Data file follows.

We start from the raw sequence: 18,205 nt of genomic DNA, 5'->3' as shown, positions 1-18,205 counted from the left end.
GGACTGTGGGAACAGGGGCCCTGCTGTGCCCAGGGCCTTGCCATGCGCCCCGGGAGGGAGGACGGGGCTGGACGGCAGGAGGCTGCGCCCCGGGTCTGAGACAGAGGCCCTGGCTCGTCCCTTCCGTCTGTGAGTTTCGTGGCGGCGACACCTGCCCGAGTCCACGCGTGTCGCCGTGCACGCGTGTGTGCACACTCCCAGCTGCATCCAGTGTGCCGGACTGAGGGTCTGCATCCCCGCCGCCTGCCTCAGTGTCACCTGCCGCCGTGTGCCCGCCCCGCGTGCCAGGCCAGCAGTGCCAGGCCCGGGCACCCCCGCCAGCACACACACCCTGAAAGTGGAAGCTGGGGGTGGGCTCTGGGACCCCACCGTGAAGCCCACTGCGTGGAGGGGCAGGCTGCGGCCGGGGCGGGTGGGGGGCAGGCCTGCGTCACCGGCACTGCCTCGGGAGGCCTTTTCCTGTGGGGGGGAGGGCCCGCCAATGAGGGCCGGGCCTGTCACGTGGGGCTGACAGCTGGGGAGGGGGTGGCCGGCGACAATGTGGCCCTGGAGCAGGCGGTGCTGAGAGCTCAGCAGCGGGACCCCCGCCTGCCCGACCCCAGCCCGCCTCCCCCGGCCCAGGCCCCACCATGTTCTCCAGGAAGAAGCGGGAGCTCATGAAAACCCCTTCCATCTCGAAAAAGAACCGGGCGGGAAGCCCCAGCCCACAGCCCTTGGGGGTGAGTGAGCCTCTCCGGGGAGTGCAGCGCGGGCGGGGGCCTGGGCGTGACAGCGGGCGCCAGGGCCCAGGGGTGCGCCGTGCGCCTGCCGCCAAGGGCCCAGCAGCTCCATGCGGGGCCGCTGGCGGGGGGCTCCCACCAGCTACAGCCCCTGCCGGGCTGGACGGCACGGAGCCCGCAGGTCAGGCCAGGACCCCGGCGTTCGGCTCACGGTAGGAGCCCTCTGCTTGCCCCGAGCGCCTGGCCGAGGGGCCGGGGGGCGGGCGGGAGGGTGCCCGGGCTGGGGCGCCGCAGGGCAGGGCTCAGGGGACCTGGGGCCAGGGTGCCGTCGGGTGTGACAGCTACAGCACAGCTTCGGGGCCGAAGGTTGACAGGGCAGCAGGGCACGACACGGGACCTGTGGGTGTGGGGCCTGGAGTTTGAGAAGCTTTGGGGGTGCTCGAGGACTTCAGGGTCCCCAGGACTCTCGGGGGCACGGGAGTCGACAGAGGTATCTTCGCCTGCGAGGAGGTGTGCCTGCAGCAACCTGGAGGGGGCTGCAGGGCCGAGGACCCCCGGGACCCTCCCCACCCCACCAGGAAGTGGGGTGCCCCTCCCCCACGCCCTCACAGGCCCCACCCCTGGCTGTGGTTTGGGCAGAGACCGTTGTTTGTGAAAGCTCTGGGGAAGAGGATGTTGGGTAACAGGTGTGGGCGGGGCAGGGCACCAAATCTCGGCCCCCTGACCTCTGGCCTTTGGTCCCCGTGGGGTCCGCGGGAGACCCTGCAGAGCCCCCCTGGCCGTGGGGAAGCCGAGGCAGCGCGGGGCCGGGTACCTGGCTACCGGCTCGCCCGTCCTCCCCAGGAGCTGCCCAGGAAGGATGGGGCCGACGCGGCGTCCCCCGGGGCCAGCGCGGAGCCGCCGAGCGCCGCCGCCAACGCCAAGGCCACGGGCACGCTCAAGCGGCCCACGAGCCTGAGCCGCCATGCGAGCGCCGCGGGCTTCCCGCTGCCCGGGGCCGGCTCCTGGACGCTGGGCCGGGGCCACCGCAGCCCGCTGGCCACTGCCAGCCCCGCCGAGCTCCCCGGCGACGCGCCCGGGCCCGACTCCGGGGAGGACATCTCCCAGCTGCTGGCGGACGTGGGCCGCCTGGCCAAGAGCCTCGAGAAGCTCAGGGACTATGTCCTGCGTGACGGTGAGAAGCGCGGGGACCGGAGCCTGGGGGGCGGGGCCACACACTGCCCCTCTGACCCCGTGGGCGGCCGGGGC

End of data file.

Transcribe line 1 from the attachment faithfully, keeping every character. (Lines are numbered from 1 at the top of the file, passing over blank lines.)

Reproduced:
We start from the raw sequence: 18,205 nt of genomic DNA, 5'->3' as shown, positions 1-18,205 counted from the left end.